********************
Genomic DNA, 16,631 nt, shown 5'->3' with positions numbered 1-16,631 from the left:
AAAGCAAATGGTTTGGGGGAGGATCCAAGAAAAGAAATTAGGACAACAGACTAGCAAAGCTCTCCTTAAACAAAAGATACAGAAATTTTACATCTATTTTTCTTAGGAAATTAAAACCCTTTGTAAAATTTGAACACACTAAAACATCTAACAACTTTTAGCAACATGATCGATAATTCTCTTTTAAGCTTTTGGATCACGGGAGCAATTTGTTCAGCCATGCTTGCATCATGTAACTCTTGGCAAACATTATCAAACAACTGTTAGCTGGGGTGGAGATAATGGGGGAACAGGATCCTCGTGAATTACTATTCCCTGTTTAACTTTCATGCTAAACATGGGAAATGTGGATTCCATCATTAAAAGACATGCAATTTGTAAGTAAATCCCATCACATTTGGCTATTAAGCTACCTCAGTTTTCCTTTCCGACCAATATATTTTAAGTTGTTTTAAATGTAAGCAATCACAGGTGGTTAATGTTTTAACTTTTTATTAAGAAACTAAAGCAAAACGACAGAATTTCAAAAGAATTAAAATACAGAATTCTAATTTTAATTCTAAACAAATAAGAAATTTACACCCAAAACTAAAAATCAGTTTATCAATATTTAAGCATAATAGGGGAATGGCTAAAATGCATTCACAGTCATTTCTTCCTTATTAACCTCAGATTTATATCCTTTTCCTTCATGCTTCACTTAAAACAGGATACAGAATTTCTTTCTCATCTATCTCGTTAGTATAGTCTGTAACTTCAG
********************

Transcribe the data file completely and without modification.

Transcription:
Genomic DNA, 16,631 nt, shown 5'->3' with positions numbered 1-16,631 from the left:
AAAGCAAATGGTTTGGGGGAGGATCCAAGAAAAGAAATTAGGACAACAGACTAGCAAAGCTCTCCTTAAACAAAAGATACAGAAATTTTACATCTATTTTTCTTAGGAAATTAAAACCCTTTGTAAAATTTGAACACACTAAAACATCTAACAACTTTTAGCAACATGATCGATAATTCTCTTTTAAGCTTTTGGATCACGGGAGCAATTTGTTCAGCCATGCTTGCATCATGTAACTCTTGGCAAACATTATCAAACAACTGTTAGCTGGGGTGGAGATAATGGGGGAACAGGATCCTCGTGAATTACTATTCCCTGTTTAACTTTCATGCTAAACATGGGAAATGTGGATTCCATCATTAAAAGACATGCAATTTGTAAGTAAATCCCATCACATTTGGCTATTAAGCTACCTCAGTTTTCCTTTCCGACCAATATATTTTAAGTTGTTTTAAATGTAAGCAATCACAGGTGGTTAATGTTTTAACTTTTTATTAAGAAACTAAAGCAAAACGACAGAATTTCAAAAGAATTAAAATACAGAATTCTAATTTTAATTCTAAACAAATAAGAAATTTACACCCAAAACTAAAAATCAGTTTATCAATATTTAAGCATAATAGGGGAATGGCTAAAATGCATTCACAGTCATTTCTTCCTTATTAACCTCAGATTTATATCCTTTTCCTTCATGCTTCACTTAAAACAGGATACAGAATTTCTTTCTCATCTATCTCGTTAGTATAGTCTGTAACTTCAG